In Memory of
Army, Private First Class
Charles E. Christensen
Viborg, South Dakota
Turner County
July 7, 1920 - December 15, 1944
Killed in Action at Lisdorf, Germany

Charles E. Christensen

Charles E. Christensen was born July 7, 1920, on the family’s farm outside of Viborg, South Dakota.  His parents, Edwin H. and Catherine J. Christensen, sent Charles to school in Viborg where he completed 12 years of schooling.  Following that he farmed with his father until he was drafted into the army during August of 1942.

After being drafted into the Army in Turner County, Private Christensen received two years of training at Fort Leavenworth, Kansas before receiving additional training at Camp Swift in Texas, Louisiana, California, and Pennsylvania.  On August 6, 1944, Private Christensen was sent overseas to Germany.  The rank he held was of a Private, First Class.  He served in General Patton’s army, 95th Division, Company M., 378th Infantry. On December 15, 1944, Army Private First Class Charles E. Christensen, along with his fellow comrades, attempted to cross the Seine River in an overloaded boat during a flood.  On May 9, 1945, Mr. Edwin H. Christensen received this letter of regret:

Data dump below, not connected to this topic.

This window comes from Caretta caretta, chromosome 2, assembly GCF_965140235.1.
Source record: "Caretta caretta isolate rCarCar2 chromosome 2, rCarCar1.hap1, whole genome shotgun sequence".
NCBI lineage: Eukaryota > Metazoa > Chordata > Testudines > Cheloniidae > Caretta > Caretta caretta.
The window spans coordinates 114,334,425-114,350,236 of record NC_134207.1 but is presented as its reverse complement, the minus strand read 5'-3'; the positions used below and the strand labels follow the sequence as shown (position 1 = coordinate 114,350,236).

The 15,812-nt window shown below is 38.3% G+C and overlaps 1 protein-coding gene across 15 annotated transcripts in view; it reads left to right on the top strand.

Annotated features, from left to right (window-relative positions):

It is with profound regret that I confirm the recent telegram informing you of the
death of your son, Private First Class, Charles E. Christensen, 37,451,002 Infantry,
who was previously reported missing in action on 15 December 1944 in Germany…

Private Christensen was originally buried in Luxemburg, Germany and later transported to the Baptist Cemetery in Viborg, South Dakota. The only surviving relatives of Private Christensen are brother Delano Christensen of Yankton, South Dakota, and sister Correne Hofer of Toledo, Ohio.

Charles E. Christensen was a great soldier who gave his life for the United States.  He will always be remembered as a hero.

This entry was respectively submitted by Erin McDonald, 11th grade, Parker High School, April 30, 2002.  Mr. Delano Christensen, Yankton, South Dakota, brother of Private First Class Charles E. Christensen, and an application for the South Dakota Veteran’s Bonus provided the information for this entry.